The Catholic University of America

Summary of District of Columbia Laws

Miscellaneous Laws

Reports of Neglected and/or Abused Children

D.C. Code Ann. § 4-1321.01 et seq. and D.C. Code §22-3020.52
 

The Law on Mandatory Reporters § 4-1321.02(a) and (e)

These provisions require a report to be made regarding an individual suspected of neglect of a child in order to identify neglected children and to assure their protection and prevention of further abuse or neglect of the child or his/her siblings. Persons required to report suspected neglect or abuse include: physicians, psychologists, medical examiners, dentists, chiropractors, registered nurses, licensed practical nurses, those who care and treat patients, law-enforcement officers, school officials, teachers, social service workers, day care workers, and mental health professionals. In the institutional setting, the staff member should immediately notify a person in charge of the institution who should then make a report. The fact that such a notification has been made does not relieve the person who was originally required to report from his or her duty under subsection (a) of this section of having a report made promptly to the Metropolitan Police Department of the District of Columbia or the Child and Family Services Agency.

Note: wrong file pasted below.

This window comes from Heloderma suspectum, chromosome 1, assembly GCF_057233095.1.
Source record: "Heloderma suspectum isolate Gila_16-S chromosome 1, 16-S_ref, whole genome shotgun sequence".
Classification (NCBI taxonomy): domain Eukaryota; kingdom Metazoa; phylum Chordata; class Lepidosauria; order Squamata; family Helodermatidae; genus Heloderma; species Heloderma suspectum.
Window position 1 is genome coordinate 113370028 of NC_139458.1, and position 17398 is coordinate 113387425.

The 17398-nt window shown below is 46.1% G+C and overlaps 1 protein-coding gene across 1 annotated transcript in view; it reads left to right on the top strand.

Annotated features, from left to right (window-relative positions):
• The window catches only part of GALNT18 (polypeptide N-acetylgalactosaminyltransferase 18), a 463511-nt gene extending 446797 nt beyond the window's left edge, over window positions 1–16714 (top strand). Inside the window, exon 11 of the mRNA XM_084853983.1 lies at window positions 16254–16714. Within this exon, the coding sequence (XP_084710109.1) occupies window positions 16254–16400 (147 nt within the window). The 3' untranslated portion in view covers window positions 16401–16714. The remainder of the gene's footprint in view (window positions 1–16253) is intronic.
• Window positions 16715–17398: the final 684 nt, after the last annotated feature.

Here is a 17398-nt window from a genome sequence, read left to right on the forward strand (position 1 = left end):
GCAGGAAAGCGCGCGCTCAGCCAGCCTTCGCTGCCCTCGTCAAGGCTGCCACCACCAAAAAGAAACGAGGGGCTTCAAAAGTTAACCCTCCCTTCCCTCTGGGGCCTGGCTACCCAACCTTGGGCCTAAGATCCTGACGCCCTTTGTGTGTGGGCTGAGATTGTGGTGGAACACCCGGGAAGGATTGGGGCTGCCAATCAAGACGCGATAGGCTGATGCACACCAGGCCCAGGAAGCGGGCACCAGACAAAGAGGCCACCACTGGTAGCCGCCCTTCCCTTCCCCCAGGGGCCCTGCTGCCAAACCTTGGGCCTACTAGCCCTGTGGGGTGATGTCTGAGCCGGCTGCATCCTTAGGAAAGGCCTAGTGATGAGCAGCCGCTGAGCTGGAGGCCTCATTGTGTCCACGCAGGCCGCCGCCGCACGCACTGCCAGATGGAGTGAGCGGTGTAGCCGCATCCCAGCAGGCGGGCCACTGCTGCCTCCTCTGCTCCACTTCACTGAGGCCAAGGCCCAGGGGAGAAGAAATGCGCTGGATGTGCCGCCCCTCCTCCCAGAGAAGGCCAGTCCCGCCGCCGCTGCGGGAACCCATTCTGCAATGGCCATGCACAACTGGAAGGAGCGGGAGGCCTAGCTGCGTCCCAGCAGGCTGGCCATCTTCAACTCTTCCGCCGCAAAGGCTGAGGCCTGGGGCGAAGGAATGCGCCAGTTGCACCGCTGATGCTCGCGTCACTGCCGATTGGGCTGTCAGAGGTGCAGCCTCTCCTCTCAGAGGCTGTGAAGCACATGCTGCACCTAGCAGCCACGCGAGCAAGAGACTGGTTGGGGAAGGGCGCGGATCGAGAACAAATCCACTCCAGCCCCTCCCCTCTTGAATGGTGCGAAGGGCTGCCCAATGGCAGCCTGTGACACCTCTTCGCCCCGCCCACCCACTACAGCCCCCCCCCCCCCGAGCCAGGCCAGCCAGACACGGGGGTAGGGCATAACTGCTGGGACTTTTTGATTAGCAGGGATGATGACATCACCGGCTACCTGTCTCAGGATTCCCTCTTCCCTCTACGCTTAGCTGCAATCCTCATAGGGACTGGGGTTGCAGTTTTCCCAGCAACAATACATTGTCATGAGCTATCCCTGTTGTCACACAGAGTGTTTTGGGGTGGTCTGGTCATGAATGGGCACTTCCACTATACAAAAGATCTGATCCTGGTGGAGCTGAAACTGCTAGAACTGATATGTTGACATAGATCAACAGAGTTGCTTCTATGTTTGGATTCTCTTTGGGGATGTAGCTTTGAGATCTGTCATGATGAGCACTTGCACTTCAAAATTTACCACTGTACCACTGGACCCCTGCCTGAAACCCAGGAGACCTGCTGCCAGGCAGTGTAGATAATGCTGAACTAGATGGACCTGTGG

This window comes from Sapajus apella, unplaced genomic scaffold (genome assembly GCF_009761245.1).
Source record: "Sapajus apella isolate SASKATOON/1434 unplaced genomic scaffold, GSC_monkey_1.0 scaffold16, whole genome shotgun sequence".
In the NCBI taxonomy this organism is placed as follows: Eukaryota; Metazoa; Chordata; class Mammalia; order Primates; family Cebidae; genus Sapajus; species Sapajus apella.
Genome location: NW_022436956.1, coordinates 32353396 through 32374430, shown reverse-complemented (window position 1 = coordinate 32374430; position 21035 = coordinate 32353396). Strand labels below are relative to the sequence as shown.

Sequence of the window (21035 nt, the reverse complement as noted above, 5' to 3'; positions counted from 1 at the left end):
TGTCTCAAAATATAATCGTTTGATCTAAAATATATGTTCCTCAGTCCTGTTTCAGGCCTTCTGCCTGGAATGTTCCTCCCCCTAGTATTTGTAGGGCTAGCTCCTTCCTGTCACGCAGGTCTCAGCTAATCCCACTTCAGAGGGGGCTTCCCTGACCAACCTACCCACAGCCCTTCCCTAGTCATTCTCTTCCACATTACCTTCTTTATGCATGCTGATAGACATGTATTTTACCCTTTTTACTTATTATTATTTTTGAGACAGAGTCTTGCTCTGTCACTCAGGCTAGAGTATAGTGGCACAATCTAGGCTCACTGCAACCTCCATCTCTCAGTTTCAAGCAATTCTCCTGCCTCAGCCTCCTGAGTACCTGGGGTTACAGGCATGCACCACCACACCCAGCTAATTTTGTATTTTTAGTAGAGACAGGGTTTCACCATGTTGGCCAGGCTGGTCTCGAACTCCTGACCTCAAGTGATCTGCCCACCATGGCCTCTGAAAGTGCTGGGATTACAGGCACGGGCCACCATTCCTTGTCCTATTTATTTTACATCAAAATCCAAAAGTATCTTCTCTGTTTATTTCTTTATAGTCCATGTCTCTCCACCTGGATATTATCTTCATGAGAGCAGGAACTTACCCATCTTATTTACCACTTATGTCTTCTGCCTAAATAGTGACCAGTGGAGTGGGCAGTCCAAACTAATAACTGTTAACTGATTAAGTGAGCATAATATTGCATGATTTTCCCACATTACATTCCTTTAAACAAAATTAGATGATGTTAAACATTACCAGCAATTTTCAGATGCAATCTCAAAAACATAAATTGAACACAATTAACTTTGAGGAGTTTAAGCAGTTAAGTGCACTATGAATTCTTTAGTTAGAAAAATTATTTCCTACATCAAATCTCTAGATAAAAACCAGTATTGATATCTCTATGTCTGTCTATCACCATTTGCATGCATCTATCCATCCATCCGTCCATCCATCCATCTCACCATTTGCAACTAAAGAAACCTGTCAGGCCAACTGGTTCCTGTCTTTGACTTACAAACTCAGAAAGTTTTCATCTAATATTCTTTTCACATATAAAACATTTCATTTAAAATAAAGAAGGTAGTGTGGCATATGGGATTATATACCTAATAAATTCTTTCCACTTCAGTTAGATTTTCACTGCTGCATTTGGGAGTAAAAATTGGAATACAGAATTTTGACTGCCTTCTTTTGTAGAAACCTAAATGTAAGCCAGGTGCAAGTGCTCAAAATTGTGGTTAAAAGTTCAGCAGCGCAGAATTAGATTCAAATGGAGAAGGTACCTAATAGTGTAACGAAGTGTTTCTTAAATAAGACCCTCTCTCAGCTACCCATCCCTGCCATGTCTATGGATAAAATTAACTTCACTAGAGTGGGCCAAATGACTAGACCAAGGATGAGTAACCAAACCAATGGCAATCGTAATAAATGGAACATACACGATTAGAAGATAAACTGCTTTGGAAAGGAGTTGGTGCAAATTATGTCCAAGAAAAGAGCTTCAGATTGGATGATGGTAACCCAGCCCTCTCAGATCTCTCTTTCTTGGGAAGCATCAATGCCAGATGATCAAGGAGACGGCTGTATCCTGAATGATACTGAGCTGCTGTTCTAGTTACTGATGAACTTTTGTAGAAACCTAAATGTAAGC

§ 4-1321.02(a)

A Mandatory Reporter must report known or suspected mental or physical abuse or neglect of an individual less than 18 years of age, including whether the individual is in immediate danger of such abuse or neglect, which was learned in the Mandatory Reporter’s professional or official capacity. Reports must be made to the D.C. Child and Family Services Agency at (202) 671-7233 or to the Metropolitan Police Department (MPD) at 911.

A Mandatory Reporter is defined as:
Child and Family Services Agency employees, agents, and contractors, and every physician, psychologist, medical examiner, dentist, chiropractor, registered nurse, licensed practical nurse, person involved in the care and treatment of patients, law-enforcement officer, humane officer of any agency charged with the enforcement of animal cruelty laws, school official, teacher, athletic coach, Department of Parks and Recreation employee, public housing resident manager, social service worker, day care worker, human trafficking counselor as defined in § 14 311(2), domestic violence counselor as defined in § 14 310(a)(2), and mental health professional as defined in § 7 1201.01(11).